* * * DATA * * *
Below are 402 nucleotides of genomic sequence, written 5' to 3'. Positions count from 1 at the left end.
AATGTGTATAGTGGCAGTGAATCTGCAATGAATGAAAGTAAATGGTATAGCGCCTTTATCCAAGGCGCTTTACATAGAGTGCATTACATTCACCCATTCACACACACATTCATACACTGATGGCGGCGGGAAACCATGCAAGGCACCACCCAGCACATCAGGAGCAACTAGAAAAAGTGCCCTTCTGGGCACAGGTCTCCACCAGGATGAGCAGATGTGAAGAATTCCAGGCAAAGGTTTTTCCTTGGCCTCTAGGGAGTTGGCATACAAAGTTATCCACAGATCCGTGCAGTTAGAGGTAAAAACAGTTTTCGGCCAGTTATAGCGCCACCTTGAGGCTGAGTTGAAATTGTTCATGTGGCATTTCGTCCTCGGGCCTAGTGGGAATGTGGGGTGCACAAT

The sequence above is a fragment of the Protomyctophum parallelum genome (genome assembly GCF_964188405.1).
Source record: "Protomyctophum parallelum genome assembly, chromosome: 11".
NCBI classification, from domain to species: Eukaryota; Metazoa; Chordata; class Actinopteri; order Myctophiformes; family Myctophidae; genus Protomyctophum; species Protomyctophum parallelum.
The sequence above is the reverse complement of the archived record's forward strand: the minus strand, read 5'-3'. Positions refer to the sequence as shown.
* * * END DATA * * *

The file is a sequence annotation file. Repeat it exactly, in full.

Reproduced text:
Below are 402 nucleotides of genomic sequence, written 5' to 3'. Positions count from 1 at the left end.
AATGTGTATAGTGGCAGTGAATCTGCAATGAATGAAAGTAAATGGTATAGCGCCTTTATCCAAGGCGCTTTACATAGAGTGCATTACATTCACCCATTCACACACACATTCATACACTGATGGCGGCGGGAAACCATGCAAGGCACCACCCAGCACATCAGGAGCAACTAGAAAAAGTGCCCTTCTGGGCACAGGTCTCCACCAGGATGAGCAGATGTGAAGAATTCCAGGCAAAGGTTTTTCCTTGGCCTCTAGGGAGTTGGCATACAAAGTTATCCACAGATCCGTGCAGTTAGAGGTAAAAACAGTTTTCGGCCAGTTATAGCGCCACCTTGAGGCTGAGTTGAAATTGTTCATGTGGCATTTCGTCCTCGGGCCTAGTGGGAATGTGGGGTGCACAAT

The sequence above is a fragment of the Protomyctophum parallelum genome (genome assembly GCF_964188405.1).
Source record: "Protomyctophum parallelum genome assembly, chromosome: 11".
NCBI classification, from domain to species: Eukaryota; Metazoa; Chordata; class Actinopteri; order Myctophiformes; family Myctophidae; genus Protomyctophum; species Protomyctophum parallelum.
The sequence above is the reverse complement of the archived record's forward strand: the minus strand, read 5'-3'. Positions refer to the sequence as shown.